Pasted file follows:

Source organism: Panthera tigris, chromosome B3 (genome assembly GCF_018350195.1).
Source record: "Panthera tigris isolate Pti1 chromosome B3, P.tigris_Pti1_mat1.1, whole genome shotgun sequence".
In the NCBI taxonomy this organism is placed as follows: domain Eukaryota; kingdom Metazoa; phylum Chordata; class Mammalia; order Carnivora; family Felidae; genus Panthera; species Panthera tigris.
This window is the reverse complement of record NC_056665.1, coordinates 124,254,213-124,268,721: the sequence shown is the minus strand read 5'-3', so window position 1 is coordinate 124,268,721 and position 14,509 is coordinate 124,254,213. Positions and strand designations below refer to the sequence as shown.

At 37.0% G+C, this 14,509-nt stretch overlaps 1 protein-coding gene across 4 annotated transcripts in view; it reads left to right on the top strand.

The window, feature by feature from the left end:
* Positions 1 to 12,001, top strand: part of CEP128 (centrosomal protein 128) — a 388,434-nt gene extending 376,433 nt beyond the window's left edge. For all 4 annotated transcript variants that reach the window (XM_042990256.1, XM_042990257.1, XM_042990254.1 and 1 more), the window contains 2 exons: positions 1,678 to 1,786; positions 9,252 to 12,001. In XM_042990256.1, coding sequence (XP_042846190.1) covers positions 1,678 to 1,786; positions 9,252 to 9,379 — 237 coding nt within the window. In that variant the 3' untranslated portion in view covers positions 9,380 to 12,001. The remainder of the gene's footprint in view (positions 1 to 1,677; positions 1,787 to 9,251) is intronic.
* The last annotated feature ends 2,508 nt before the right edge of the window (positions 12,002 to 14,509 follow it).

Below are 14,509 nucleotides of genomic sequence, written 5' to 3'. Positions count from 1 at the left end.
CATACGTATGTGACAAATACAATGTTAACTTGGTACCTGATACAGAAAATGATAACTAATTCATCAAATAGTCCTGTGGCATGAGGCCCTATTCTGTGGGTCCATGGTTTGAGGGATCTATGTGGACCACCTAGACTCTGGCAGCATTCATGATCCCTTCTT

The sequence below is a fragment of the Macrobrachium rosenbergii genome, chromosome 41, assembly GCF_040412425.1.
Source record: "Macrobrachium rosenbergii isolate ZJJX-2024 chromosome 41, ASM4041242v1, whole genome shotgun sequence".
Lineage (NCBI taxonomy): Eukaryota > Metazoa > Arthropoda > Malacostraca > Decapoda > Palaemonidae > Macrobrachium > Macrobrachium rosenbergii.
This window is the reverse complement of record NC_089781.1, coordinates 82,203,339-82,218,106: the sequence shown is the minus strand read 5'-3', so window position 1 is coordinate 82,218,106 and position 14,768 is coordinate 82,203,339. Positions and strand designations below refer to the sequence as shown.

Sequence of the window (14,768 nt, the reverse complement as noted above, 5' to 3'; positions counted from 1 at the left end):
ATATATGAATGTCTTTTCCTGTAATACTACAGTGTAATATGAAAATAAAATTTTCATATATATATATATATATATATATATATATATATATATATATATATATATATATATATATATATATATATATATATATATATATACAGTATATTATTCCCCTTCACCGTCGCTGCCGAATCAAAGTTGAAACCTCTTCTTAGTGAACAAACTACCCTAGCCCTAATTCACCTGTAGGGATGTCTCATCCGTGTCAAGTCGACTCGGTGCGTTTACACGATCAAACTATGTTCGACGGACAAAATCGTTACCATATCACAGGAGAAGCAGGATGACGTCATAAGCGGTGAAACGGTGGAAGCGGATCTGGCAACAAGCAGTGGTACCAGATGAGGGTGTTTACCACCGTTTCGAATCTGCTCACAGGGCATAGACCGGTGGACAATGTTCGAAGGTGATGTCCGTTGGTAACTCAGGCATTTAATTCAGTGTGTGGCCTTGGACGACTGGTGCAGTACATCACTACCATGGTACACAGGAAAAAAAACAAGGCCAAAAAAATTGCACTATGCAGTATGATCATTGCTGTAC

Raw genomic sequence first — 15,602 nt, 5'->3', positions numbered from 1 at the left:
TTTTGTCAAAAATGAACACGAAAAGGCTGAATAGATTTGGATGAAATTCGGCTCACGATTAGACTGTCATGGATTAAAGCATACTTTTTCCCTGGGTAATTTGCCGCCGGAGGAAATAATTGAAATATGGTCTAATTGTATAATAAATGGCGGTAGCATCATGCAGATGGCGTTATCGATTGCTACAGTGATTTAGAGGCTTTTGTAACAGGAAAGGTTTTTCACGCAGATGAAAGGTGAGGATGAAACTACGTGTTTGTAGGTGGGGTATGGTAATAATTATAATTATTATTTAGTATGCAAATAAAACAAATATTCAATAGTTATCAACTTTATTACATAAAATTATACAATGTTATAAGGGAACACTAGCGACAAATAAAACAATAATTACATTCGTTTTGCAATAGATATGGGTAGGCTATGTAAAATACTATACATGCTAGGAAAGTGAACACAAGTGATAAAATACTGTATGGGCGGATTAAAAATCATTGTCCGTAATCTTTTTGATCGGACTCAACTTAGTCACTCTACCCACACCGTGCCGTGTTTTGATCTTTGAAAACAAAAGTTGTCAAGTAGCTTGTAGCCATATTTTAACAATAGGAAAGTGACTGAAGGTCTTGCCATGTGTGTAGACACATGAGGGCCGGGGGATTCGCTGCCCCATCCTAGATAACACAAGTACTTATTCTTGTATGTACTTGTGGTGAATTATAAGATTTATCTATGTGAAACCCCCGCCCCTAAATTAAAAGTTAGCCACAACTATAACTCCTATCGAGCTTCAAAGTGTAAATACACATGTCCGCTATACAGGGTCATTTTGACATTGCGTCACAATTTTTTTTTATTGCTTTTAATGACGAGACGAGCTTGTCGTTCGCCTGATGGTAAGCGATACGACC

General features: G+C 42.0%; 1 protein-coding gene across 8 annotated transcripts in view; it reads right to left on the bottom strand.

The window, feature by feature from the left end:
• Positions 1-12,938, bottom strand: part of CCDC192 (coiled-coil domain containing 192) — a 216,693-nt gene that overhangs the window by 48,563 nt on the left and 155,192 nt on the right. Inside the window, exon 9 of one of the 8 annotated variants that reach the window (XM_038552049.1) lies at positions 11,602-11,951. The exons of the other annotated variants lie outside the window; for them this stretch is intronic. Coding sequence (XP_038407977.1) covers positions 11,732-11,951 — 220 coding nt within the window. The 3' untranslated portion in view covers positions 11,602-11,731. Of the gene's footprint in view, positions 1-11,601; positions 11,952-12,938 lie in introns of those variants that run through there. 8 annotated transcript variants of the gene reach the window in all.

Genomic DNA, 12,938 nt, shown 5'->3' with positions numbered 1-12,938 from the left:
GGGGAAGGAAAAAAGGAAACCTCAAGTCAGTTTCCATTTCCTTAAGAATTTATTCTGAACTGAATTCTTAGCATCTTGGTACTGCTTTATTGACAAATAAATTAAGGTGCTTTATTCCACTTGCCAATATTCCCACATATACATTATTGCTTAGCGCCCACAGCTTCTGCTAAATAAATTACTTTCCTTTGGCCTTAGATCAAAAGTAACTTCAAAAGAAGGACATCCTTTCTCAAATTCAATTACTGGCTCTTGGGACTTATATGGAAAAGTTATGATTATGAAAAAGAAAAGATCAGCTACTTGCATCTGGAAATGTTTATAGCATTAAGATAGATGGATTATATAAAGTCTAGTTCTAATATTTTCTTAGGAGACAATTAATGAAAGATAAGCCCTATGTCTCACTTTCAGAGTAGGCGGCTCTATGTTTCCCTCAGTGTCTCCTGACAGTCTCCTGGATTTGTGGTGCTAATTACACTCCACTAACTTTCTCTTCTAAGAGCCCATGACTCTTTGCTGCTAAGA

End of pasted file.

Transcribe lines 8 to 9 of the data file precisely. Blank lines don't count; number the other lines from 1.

* The last annotated feature ends 2,508 nt before the right edge of the window (positions 12,002 to 14,509 follow it).

Below are 14,509 nucleotides of genomic sequence, written 5' to 3'. Positions count from 1 at the left end.